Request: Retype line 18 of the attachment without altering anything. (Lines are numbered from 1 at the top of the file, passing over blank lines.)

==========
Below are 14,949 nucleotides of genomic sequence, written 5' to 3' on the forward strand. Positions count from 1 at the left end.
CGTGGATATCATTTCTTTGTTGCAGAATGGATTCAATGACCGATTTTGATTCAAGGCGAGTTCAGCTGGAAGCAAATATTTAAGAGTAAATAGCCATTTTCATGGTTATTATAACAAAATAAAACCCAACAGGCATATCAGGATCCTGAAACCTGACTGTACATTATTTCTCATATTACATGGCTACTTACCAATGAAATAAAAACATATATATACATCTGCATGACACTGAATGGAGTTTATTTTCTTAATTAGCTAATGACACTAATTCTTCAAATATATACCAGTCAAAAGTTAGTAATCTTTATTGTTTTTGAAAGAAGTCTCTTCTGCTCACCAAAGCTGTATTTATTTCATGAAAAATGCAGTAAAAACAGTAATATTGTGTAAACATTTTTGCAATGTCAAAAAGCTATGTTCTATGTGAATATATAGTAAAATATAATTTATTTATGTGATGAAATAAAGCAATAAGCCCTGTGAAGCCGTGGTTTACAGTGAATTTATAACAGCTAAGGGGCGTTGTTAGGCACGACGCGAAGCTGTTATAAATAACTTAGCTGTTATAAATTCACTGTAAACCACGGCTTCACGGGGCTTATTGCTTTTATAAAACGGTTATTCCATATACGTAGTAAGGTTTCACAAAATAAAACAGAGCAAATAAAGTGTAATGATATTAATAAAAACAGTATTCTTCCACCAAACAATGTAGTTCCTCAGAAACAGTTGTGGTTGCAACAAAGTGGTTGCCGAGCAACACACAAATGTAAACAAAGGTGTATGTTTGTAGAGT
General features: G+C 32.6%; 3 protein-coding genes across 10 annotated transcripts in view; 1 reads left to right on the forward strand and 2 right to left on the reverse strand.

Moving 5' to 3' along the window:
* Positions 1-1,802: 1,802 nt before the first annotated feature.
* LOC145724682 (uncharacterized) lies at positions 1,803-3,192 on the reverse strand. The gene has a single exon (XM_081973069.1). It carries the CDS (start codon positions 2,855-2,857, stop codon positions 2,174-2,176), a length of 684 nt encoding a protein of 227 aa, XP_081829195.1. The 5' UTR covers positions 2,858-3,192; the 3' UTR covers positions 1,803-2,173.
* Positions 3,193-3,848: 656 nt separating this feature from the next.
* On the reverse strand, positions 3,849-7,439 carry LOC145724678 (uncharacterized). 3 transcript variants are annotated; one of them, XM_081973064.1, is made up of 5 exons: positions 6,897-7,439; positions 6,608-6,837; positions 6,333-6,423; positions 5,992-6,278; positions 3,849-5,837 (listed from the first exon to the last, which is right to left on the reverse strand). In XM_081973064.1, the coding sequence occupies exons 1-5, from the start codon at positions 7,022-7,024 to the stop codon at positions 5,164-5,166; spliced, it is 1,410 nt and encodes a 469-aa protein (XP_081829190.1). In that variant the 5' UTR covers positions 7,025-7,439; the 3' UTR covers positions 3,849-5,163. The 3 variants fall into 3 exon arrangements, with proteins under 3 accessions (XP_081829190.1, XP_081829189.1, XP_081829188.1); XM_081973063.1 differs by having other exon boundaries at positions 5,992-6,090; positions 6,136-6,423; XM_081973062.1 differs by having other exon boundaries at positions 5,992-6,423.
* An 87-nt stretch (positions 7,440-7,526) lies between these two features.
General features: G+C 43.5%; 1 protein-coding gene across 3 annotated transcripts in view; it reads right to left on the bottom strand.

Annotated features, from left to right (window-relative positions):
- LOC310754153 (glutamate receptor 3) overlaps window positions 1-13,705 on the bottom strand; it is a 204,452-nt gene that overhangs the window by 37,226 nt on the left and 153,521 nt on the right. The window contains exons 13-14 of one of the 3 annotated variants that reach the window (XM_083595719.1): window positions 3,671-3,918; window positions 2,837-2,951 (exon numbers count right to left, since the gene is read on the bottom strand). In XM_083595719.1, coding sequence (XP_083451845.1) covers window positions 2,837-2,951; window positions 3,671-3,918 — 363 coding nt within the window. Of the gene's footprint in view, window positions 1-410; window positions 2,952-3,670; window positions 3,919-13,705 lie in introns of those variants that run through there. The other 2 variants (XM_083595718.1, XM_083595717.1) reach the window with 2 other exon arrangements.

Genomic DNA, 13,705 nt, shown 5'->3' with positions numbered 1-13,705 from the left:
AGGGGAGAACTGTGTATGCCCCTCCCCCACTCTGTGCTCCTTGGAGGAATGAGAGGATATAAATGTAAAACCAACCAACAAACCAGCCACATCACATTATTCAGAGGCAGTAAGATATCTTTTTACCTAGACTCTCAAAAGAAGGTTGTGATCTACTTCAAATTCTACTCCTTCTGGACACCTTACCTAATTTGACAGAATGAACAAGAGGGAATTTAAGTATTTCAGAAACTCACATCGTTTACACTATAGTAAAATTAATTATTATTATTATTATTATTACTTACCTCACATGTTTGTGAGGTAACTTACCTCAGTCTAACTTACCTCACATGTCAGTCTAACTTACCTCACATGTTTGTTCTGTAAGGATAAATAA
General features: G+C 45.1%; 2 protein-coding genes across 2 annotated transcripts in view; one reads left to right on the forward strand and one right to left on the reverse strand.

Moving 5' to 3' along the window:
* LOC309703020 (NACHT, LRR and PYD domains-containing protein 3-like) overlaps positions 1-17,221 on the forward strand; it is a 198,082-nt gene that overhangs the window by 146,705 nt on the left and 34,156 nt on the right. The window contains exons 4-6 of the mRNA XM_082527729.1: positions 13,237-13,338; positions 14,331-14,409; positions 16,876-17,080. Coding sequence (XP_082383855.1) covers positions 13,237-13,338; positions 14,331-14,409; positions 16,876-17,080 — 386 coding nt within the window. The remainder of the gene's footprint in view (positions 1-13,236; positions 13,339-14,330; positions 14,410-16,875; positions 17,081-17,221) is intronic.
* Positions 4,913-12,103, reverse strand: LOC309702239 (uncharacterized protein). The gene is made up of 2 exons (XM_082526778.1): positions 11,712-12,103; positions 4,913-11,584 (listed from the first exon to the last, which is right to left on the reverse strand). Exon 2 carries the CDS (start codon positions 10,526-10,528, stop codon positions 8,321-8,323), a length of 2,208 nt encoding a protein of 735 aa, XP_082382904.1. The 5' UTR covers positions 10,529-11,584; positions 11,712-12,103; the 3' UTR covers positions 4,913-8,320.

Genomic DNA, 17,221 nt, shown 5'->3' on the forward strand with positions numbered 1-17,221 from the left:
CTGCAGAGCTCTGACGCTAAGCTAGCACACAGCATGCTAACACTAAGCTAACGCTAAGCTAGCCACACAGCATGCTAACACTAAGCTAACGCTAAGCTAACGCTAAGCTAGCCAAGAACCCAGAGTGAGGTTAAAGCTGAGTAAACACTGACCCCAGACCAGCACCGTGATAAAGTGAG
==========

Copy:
* Positions 4,913-12,103, reverse strand: LOC309702239 (uncharacterized protein). The gene is made up of 2 exons (XM_082526778.1): positions 11,712-12,103; positions 4,913-11,584 (listed from the first exon to the last, which is right to left on the reverse strand). Exon 2 carries the CDS (start codon positions 10,526-10,528, stop codon positions 8,321-8,323), a length of 2,208 nt encoding a protein of 735 aa, XP_082382904.1. The 5' UTR covers positions 10,529-11,584; positions 11,712-12,103; the 3' UTR covers positions 4,913-8,320.